Retail sales edged down 0.1% in September to $51.6 billion after sales for August were revised upwards. Excluding motor vehicles and gas, sales rose 0.7%. Sales overall were up 0.5% for the third quarter after being up 1.1% in the second quarter. Sales at building material and garden equipment and supplies dealers rose 3.3%. Sales were up at home centres and building materials stores. Sales were down in seven provinces but rose in Quebec and Ontario. On a year-over-year basis, retail ecommerce sales were $1.9 billion, accounting for 3.6% of total retail trade. Ecommerce sales were up 34.6% year over year, while total unadjusted retail sales were up 0.7%.
Home improvement retail sales totaled $50 billion in Canada last year, according to Hardlines Information Group, which expects sales to grow 3.2% this year and 4% in 2020.
Lowe’s announced that disappointing Q3 results in Canada will result in a reorganization of their corporate support structure across Canada. They plan to migrate Canada to the IT platform used in the US
Lowe’s is committed to the Canadian market and will be taking decisive action to eliminate inefficiencies and unnecessary technology duplication, improve customer service and make their Canadian operations profitable.
Lowe’s is closing 34 stores across six provinces and cutting jobs in Canada. Quebec, the birthplace of Rona, will see the most closures, with 12 Rona and Reno-Depot outlets expected to close early next year. Lowe’s currently operates about 600 corporate and independent affiliate-dealer stores in Canada, including Lowe’s, Rona, Reno-Depot, ACE Canada and Dick’s Lumber. CEO Marvin Ellison blamed the company’s complex operating structure in Canada and says they are trying to simplify things so they can optimize costs.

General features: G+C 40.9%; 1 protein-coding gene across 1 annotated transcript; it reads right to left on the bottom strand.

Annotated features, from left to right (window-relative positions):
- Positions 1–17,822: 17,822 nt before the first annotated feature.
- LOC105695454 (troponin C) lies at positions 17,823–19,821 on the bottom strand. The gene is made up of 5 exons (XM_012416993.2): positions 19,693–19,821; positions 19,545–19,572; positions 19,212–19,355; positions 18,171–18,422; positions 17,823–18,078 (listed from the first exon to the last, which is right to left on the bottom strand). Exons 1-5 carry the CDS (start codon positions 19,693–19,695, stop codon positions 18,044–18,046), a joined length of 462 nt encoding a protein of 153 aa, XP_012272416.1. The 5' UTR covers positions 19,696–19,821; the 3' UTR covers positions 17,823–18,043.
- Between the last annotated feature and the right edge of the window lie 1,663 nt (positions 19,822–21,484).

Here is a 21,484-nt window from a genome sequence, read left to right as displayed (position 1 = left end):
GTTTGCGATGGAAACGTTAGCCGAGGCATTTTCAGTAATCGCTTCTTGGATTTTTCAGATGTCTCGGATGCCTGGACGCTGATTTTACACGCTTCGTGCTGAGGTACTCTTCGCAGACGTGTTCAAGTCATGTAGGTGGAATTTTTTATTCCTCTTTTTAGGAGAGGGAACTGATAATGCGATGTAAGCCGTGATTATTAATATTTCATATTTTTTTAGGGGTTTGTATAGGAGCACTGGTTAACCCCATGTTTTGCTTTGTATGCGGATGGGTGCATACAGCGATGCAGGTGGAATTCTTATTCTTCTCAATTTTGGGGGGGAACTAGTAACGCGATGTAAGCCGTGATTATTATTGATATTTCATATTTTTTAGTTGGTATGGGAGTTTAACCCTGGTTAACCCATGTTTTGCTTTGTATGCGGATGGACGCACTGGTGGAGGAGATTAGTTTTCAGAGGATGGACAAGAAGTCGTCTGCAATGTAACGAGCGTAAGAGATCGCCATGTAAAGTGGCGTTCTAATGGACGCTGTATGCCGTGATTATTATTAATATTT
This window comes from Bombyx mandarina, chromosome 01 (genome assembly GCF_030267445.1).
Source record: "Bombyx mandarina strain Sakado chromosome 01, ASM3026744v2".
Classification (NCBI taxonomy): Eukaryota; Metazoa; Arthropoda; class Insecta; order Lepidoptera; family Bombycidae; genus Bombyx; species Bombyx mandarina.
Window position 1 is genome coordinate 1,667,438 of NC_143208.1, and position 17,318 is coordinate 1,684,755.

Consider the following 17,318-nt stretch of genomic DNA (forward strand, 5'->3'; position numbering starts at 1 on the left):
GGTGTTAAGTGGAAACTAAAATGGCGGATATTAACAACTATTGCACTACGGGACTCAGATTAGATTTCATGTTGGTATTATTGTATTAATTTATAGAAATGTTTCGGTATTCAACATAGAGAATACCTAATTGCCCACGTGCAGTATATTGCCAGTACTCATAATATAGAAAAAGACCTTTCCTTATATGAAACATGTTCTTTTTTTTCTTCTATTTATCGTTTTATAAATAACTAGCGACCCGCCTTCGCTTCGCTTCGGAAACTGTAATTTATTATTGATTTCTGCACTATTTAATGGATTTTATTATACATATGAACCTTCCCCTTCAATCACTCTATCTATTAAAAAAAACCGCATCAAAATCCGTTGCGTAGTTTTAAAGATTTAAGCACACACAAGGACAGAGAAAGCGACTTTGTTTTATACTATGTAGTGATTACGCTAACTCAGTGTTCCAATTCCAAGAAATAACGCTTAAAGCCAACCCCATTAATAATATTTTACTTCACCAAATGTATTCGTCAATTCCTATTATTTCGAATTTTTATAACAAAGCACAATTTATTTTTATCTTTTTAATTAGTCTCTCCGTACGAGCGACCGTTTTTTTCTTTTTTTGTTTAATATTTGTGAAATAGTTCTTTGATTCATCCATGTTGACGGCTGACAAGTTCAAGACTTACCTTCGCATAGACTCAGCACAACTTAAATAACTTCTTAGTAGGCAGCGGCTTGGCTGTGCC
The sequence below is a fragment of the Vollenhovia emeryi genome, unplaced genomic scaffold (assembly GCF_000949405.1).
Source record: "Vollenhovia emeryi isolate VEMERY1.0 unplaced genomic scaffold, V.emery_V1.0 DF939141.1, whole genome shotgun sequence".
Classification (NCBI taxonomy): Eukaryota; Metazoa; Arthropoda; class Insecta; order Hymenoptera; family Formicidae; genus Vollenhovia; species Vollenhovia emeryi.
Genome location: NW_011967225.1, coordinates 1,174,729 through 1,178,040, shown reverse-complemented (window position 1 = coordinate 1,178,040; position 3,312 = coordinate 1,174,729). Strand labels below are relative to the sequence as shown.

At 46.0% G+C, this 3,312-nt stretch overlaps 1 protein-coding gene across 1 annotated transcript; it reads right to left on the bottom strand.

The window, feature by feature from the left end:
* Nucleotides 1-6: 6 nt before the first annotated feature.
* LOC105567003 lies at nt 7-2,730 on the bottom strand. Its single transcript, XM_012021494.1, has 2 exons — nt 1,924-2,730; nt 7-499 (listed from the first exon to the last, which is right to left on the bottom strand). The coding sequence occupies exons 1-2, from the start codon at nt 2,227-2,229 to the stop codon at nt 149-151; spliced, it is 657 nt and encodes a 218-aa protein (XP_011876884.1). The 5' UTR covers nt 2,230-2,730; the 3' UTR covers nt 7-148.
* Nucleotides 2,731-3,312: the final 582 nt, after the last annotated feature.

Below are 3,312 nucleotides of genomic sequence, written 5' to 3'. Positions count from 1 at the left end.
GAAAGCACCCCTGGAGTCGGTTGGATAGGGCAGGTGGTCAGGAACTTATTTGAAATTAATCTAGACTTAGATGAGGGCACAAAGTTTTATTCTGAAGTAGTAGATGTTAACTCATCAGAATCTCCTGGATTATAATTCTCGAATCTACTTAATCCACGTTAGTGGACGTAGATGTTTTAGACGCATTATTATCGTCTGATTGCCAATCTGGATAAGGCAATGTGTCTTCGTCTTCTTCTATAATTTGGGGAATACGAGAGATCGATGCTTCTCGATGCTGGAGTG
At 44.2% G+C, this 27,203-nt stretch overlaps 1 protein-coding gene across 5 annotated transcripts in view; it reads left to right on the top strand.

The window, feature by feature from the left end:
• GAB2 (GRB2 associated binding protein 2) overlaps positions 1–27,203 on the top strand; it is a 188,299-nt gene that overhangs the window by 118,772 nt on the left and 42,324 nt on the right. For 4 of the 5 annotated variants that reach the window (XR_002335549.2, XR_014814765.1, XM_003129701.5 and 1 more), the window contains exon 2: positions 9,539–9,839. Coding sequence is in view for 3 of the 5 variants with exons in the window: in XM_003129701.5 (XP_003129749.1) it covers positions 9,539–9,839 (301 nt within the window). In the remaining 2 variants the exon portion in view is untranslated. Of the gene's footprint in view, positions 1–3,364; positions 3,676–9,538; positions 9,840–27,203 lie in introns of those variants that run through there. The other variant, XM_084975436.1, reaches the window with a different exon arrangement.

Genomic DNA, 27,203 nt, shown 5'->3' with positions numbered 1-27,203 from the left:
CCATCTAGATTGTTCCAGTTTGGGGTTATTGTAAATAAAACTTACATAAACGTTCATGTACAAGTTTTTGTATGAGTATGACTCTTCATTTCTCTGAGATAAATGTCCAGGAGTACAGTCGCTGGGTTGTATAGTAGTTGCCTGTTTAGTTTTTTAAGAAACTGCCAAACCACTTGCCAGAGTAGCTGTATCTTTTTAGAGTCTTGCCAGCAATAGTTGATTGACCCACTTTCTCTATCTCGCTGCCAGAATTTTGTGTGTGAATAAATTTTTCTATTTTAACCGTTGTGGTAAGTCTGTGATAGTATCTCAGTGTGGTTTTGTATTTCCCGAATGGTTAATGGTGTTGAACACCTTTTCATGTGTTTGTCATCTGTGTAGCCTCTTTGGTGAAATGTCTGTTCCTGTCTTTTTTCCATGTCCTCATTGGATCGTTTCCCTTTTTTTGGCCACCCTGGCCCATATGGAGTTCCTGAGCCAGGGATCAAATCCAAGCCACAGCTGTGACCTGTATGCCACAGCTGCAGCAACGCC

The Globe and Mail recently questioned whether Lowe’s was repeating Target’s mistakes in Canada. The Globe and Mail says Lowe’s is eroding an iconic brand that took nearly 80 years to build. The newspaper went on to say that Target entered the Canadian market with a poor understanding of the cultural differences and competitive dynamics, and Lowe’s seems to be repeating many of the same mistakes in Quebec, where Rona had a very loyal and devoted customer base. One of the reasons that made Rona a target for acquisition was their inability to maintain that brand loyalty as they attempted to expand across Canada.
Rona was ordered to stop promoting their stores as “Truly Canadian” and “Proudly Canadian.” Complaints to regulators stated that Rona was owned by a US corporation (Lowe’s) and that the chain is therefore not “Truly Canadian.” Rona was founded in Quebec in 1939 and acquired by Lowe’s in 2016.
Amazon will be the top shopping destination for 60% of Canadian consumers, the same percentage who plan to research purchases on the Amazon website. Just 14% of consumers trust influencers and only 6% trust celebrity endorsements, while 72% trust family recommendations and 79% trust the recommendations of friends. Boxing Day/Week in Canada may be losing appeal with only one in three consumers planning to shop these sales.
Canadian Tire plans to cut more than $200 million in annual costs by 2022 despite solid third quarter revenue of $3.64 billion, up from $3.63 billion a year ago. Comp sales rose 2.4% at Canadian Tire stores, but revenue from the retail segment overall fell 0.4%. Canadian Tire is working to build their online business, but said that distribution, fulfilment and shipping costs in Canada are high and they need to look at ways to build scale in order to make online sales more profitable.